LOS ANGELES — Former NFL star defensive back Darren Sharper has been arrested on suspicion of rape, the Los Angeles Police Department said.
Sharper, who played 14 seasons in the NFL with Green Bay, Minnesota and New Orleans, was arrested and booked Friday and released on $200,000 bail just before midnight. He faces a Feb. 14 court appearance.
LAPD said it is investigating Sharper in connection with two sexual assaults that occurred in October and earlier this month in the West Los Angeles area.
New Orleans Police Department spokeswoman Remi Braden said Saturday in a statement that NOPD is also investigating an allegation of sexual assault filed against Sharper on Sept. 24.
Sharper, 38, played in the NFL from 1997-2010, mostly with the Packers. He retired after the 2010 season.
Sharper was selected All-Pro six times and chosen for the Pro Bowl five times. He played in two Super Bowls, one with the Packers as a rookie and a second with the Saints after the 2009 season.
He has been working as an analyst for the NFL Network.
“Darren has been suspended without pay until further notice, effective immediately,” said Alex Riethmiller, spokesman for NFL Network, in an email Saturday.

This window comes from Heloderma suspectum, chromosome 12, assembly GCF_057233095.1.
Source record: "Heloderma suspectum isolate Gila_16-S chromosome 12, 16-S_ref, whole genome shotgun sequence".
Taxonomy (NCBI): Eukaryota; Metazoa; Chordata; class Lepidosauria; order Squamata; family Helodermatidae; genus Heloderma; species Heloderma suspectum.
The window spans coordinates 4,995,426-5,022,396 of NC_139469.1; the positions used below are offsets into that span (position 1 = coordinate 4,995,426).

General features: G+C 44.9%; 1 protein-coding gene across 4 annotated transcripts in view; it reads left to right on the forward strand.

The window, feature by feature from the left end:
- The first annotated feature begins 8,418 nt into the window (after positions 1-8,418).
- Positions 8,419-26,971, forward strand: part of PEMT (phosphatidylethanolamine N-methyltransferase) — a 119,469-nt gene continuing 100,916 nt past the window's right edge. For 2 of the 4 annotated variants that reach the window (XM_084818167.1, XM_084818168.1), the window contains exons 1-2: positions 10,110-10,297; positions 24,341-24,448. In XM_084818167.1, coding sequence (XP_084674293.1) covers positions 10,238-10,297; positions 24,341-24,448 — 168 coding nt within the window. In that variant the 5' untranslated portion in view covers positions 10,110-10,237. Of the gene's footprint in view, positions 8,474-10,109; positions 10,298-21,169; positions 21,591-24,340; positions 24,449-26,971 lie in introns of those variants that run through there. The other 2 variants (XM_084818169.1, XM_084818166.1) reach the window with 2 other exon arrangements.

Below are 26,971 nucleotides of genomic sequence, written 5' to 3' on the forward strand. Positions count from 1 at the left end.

The Vikings’ Metrodome has deflated for the last time.
Officials from the Minnesota Sports Facilities Authority opened the stadium’s relief vents to begin the deflation at 7:15 a.m. Saturday in downtown Minneapolis. Fans providing the air that supports the roof were turned off. The 10 acres of Teflon-coated fabric were done deflating in 35 minutes.
Bill McCarthy, vice chairman of the authority, called it “a sad and exciting day at the same time.” The deflation and the demolition of the Dome beginning next week will make way for construction of a new $1 billion Vikings stadium.
The muffin-shaped dome opened in 1982 and was once a focal point of Minnesota professional sports. In addition to being the home field for the Vikings and the Twins, the Timberwolves played their first NBA season in the Metrodome in 1989.
The authority gave the go-ahead despite concerns about weather conditions. Winds were a steady 5 to 10 mph Saturday morning.
The roof silently deflated under gray, snowy skies, sagging first in the middle. When the process was done, the stadium looked like a concave dish, rimmed with snow.
The morning snow was both a help and a safety concern, said Steve Maki, the authority’s director of facilities and engineering.
“We moved it up to do it as soon as we were ready,” he said, noting officials were concerned that if the winds increased, the deflation would have been delayed.
Officials were worried that stiff winds could have turned the roof into “a big sail,” Maki said.